Your staff has a vested interest in keeping people from selling things made from the patterns you publish. She has a vested interested in selling stuff made from other people's patterns. Neither one of you is impartial.

I think it is inappropriate for you as a magazine and provider of patterns, but not a copyright lawyer, to be putting yourself forward as a source of copyright information. It's a conflict of interest. And it makes me think less of a magazine I have truly enjoyed for several years.

I, personally, don't sell things I make from other designer's patterns. This is not because I think it is illegal (based on my reading I don't think it is, but I'm not a copyright lawyer either) but because I want to be known as someone who does original work. Rather than trying to scare people, please try inspiring them as well.

Thank you.

Gyspy Mary wrote
on Jun 7, 2012 10:59 PM

Thanks, for the ebook. I am sure it will answer questions for beginners.  I personally can't follow a pattern in beading, sewing, crocheting, so even if I copied:  it would never resemble the original.  I think, it is a  "personal responsiblity" to honor designers original work.. no matter if its Painting or Beading or any other designer.   You are honestly preaching to the Choir, honest folks do not steal designs. Dishonest folks always have a way to justify thier  lack of Morales.

Gyspy Mary

DianaEllis wrote
on Jun 9, 2012 12:30 PM

Would it be a copyright violation if sold a piece that was made from a bead pattern but redited the designer? example: made by ... designed by...???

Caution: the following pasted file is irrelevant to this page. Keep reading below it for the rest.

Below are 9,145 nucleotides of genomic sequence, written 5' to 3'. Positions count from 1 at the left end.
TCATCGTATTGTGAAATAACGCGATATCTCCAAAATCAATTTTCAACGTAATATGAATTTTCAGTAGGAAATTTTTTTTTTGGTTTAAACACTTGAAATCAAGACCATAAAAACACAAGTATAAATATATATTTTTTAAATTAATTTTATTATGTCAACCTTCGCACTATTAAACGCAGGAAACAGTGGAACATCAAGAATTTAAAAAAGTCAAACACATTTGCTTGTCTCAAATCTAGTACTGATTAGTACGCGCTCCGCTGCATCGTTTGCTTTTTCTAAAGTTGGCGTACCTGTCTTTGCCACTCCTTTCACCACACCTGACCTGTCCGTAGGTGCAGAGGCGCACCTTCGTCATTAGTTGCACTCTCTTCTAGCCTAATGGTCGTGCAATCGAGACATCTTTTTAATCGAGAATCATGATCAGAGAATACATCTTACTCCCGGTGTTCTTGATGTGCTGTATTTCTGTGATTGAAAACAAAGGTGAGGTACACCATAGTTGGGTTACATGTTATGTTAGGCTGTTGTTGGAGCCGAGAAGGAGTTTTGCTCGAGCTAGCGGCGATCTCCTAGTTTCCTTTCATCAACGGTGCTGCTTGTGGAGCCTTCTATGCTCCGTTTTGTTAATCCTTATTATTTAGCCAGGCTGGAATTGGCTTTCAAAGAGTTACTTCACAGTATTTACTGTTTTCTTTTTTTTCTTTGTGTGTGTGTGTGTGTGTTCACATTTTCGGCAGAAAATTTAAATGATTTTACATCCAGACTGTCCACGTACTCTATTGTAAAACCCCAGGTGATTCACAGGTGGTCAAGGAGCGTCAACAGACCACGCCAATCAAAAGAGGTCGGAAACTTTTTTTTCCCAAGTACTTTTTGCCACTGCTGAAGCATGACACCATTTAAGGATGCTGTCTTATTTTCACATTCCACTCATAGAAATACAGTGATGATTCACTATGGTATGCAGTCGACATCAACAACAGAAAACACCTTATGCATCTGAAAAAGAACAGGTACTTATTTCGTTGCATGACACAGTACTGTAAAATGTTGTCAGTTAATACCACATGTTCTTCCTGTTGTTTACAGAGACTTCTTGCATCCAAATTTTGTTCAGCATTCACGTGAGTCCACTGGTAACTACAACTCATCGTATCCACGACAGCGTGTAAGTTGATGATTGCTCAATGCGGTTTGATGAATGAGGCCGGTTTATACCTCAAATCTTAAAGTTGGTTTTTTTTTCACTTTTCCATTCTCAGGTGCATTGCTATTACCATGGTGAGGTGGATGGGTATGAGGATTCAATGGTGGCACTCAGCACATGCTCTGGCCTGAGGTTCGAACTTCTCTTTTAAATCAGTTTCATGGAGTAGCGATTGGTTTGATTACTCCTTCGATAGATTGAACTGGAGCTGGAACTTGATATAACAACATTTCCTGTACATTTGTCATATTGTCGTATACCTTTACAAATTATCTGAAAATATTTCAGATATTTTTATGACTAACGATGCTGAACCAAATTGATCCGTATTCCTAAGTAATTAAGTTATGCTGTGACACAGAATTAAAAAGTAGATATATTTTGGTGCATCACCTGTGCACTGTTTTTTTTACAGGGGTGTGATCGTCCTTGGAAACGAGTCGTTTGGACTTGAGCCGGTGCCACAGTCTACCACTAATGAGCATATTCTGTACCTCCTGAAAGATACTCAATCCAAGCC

on Jun 9, 2012 4:16 PM

I was really happy to see your ebook but I have to agree with the comment that says

we need the advice of a copyright attorney.  Over the years I have heard many

conversations about selling things made from a pattern that you purchased.  But it usually says that those items are copyrighted and not to be used for resale of the pattern or the finished project.  So, what's to know......if I put an extra bead on can I

thus claim it to be my design.  Don't think so....but on the other hand I was recently looking through a book and thought I've made that...not the same colors but very similar.  I wasn't upset...people are bound to do some of the same things with beads never having seen the others.  Now there have been prople who sold wholesale to

someone and that person sent or took the items over to China and had them reproduced.  Now that is copyright infringment.  

on Jun 9, 2012 5:45 PM

I used to work in a  shop where the owner designed and produced patterns. sometimes these patterns were on youtube with maybe the last line missing, So this lady was obviously copying them and adding the last line and putting her copyright on it.

on Jun 9, 2012 7:08 PM

We all inspire each other, but you should ask permission to make and sell a design. I have seen a design in a magazine then seen it on Etsy right afterwards and they used the same colors and photos that were in the magazine, and no credit was given to the artist.  This is wrong!!  However,  I have the base of a bracelet that I have tried to finish out 6 times thinking that I had done something wrong.  Apparently, the way the bracelet was photographed let me to to believe that it was a flat design, but it finished up as a huge ruffled to the point of buckling up on the outside edges) design which I find most unnattractive.  I will take that base, and finish it out to suit myself.  It will not be the original, but it certainly will have the "genetics" of the original.  Having said that, I would never try to pawn it off as my own design, but it has inspired me to go off in a new direction, and stretch my creative self.